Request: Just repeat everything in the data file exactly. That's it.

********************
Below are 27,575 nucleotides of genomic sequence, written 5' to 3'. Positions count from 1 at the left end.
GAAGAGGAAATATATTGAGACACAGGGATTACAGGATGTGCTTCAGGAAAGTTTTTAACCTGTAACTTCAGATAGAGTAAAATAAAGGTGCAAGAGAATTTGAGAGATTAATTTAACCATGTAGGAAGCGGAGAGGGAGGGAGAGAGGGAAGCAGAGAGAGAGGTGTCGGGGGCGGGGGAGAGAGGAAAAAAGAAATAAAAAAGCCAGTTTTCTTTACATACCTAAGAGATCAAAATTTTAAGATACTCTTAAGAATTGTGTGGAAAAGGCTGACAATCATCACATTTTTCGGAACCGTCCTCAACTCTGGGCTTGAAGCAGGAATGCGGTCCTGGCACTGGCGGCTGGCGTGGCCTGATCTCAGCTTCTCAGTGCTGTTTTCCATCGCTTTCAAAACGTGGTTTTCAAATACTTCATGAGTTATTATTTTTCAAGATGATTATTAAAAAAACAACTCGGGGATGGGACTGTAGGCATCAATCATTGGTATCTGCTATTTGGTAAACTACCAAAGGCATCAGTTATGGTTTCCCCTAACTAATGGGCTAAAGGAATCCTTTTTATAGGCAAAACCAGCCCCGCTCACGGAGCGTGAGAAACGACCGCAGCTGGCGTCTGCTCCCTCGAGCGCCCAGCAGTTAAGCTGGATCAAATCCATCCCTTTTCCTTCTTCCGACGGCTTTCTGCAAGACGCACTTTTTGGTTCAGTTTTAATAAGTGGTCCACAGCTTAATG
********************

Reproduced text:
Below are 27,575 nucleotides of genomic sequence, written 5' to 3'. Positions count from 1 at the left end.
GAAGAGGAAATATATTGAGACACAGGGATTACAGGATGTGCTTCAGGAAAGTTTTTAACCTGTAACTTCAGATAGAGTAAAATAAAGGTGCAAGAGAATTTGAGAGATTAATTTAACCATGTAGGAAGCGGAGAGGGAGGGAGAGAGGGAAGCAGAGAGAGAGGTGTCGGGGGCGGGGGAGAGAGGAAAAAAGAAATAAAAAAGCCAGTTTTCTTTACATACCTAAGAGATCAAAATTTTAAGATACTCTTAAGAATTGTGTGGAAAAGGCTGACAATCATCACATTTTTCGGAACCGTCCTCAACTCTGGGCTTGAAGCAGGAATGCGGTCCTGGCACTGGCGGCTGGCGTGGCCTGATCTCAGCTTCTCAGTGCTGTTTTCCATCGCTTTCAAAACGTGGTTTTCAAATACTTCATGAGTTATTATTTTTCAAGATGATTATTAAAAAAACAACTCGGGGATGGGACTGTAGGCATCAATCATTGGTATCTGCTATTTGGTAAACTACCAAAGGCATCAGTTATGGTTTCCCCTAACTAATGGGCTAAAGGAATCCTTTTTATAGGCAAAACCAGCCCCGCTCACGGAGCGTGAGAAACGACCGCAGCTGGCGTCTGCTCCCTCGAGCGCCCAGCAGTTAAGCTGGATCAAATCCATCCCTTTTCCTTCTTCCGACGGCTTTCTGCAAGACGCACTTTTTGGTTCAGTTTTAATAAGTGGTCCACAGCTTAATG